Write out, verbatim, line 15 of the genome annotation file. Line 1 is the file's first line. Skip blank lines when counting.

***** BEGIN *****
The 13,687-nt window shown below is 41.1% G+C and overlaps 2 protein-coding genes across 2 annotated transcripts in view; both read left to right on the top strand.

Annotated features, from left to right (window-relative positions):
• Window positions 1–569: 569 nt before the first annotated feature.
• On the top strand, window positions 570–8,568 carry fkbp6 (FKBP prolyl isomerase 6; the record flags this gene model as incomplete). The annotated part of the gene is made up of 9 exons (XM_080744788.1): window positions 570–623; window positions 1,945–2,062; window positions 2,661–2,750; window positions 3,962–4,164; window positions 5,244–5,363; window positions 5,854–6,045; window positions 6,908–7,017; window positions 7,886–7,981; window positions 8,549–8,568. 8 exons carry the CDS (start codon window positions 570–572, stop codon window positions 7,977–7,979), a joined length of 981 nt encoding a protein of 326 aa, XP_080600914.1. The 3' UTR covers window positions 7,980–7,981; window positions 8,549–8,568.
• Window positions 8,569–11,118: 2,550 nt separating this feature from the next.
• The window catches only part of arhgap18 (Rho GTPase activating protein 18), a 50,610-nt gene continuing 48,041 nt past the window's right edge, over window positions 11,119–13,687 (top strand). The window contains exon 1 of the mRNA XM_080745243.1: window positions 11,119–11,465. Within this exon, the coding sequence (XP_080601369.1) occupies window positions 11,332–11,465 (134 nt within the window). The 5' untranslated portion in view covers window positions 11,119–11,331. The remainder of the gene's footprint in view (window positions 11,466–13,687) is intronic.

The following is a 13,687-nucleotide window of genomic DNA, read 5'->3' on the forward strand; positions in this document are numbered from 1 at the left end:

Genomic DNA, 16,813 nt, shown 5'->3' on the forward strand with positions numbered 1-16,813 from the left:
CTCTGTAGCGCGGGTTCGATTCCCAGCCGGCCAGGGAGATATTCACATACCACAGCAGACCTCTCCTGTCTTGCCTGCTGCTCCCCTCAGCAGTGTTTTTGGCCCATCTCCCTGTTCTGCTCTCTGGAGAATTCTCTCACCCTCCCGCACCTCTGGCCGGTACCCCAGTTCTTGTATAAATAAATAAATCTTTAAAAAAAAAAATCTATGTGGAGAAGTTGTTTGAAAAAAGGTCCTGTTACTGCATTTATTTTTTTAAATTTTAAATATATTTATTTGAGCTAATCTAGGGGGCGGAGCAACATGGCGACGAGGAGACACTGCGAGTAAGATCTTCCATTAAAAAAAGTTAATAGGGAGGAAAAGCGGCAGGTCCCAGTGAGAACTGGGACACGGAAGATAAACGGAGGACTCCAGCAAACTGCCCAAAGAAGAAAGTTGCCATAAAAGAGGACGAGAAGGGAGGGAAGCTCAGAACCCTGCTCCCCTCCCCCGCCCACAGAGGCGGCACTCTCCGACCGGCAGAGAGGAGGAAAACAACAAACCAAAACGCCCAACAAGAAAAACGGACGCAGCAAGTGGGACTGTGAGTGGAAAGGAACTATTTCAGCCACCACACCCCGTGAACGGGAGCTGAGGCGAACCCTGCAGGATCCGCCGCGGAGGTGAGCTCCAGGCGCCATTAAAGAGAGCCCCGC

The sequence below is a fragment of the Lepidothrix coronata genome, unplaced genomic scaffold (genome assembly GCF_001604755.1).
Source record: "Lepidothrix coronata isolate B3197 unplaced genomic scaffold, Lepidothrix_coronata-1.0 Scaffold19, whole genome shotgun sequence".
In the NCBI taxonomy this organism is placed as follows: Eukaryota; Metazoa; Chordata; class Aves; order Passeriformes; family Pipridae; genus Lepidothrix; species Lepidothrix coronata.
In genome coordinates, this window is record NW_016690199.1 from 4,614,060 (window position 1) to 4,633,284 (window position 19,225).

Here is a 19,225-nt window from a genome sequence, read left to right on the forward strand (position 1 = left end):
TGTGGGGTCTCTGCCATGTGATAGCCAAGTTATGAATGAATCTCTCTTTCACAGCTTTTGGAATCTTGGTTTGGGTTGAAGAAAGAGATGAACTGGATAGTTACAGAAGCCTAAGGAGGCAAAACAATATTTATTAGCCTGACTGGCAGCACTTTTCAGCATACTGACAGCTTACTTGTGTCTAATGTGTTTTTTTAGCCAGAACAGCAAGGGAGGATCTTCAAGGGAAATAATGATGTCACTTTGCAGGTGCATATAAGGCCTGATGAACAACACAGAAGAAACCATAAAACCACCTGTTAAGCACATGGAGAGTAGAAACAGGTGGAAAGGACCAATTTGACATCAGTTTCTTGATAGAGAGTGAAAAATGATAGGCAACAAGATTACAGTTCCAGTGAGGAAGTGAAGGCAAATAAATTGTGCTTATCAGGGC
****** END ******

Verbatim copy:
TGTGGGGTCTCTGCCATGTGATAGCCAAGTTATGAATGAATCTCTCTTTCACAGCTTTTGGAATCTTGGTTTGGGTTGAAGAAAGAGATGAACTGGATAGTTACAGAAGCCTAAGGAGGCAAAACAATATTTATTAGCCTGACTGGCAGCACTTTTCAGCATACTGACAGCTTACTTGTGTCTAATGTGTTTTTTTAGCCAGAACAGCAAGGGAGGATCTTCAAGGGAAATAATGATGTCACTTTGCAGGTGCATATAAGGCCTGATGAACAACACAGAAGAAACCATAAAACCACCTGTTAAGCACATGGAGAGTAGAAACAGGTGGAAAGGACCAATTTGACATCAGTTTCTTGATAGAGAGTGAAAAATGATAGGCAACAAGATTACAGTTCCAGTGAGGAAGTGAAGGCAAATAAATTGTGCTTATCAGGGC